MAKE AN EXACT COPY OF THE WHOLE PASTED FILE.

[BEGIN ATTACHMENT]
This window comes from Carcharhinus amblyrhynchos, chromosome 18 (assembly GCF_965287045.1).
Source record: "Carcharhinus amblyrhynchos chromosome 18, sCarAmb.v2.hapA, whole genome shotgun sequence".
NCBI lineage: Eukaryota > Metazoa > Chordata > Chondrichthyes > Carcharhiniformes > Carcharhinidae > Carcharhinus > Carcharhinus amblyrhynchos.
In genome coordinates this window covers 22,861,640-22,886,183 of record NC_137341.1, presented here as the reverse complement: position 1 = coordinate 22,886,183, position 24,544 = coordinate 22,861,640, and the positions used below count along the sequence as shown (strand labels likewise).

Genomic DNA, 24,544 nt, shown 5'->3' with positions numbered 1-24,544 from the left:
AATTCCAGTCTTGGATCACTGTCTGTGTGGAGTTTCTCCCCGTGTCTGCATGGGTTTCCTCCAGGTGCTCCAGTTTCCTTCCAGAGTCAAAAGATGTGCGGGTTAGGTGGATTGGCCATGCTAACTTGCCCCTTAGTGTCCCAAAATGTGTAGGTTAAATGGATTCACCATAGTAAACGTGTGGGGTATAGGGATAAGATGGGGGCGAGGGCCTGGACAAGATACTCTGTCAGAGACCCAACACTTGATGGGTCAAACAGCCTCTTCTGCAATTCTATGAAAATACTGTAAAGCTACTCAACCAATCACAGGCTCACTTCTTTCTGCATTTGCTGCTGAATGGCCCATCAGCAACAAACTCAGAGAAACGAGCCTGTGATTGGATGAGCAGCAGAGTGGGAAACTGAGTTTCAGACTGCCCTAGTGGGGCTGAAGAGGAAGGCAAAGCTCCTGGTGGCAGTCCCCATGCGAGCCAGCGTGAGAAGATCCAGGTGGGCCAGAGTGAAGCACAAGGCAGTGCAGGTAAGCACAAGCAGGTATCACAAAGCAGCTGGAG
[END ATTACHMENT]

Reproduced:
This window comes from Carcharhinus amblyrhynchos, chromosome 18 (assembly GCF_965287045.1).
Source record: "Carcharhinus amblyrhynchos chromosome 18, sCarAmb.v2.hapA, whole genome shotgun sequence".
NCBI lineage: Eukaryota > Metazoa > Chordata > Chondrichthyes > Carcharhiniformes > Carcharhinidae > Carcharhinus > Carcharhinus amblyrhynchos.
In genome coordinates this window covers 22,861,640-22,886,183 of record NC_137341.1, presented here as the reverse complement: position 1 = coordinate 22,886,183, position 24,544 = coordinate 22,861,640, and the positions used below count along the sequence as shown (strand labels likewise).

Genomic DNA, 24,544 nt, shown 5'->3' with positions numbered 1-24,544 from the left:
AATTCCAGTCTTGGATCACTGTCTGTGTGGAGTTTCTCCCCGTGTCTGCATGGGTTTCCTCCAGGTGCTCCAGTTTCCTTCCAGAGTCAAAAGATGTGCGGGTTAGGTGGATTGGCCATGCTAACTTGCCCCTTAGTGTCCCAAAATGTGTAGGTTAAATGGATTCACCATAGTAAACGTGTGGGGTATAGGGATAAGATGGGGGCGAGGGCCTGGACAAGATACTCTGTCAGAGACCCAACACTTGATGGGTCAAACAGCCTCTTCTGCAATTCTATGAAAATACTGTAAAGCTACTCAACCAATCACAGGCTCACTTCTTTCTGCATTTGCTGCTGAATGGCCCATCAGCAACAAACTCAGAGAAACGAGCCTGTGATTGGATGAGCAGCAGAGTGGGAAACTGAGTTTCAGACTGCCCTAGTGGGGCTGAAGAGGAAGGCAAAGCTCCTGGTGGCAGTCCCCATGCGAGCCAGCGTGAGAAGATCCAGGTGGGCCAGAGTGAAGCACAAGGCAGTGCAGGTAAGCACAAGCAGGTATCACAAAGCAGCTGGAG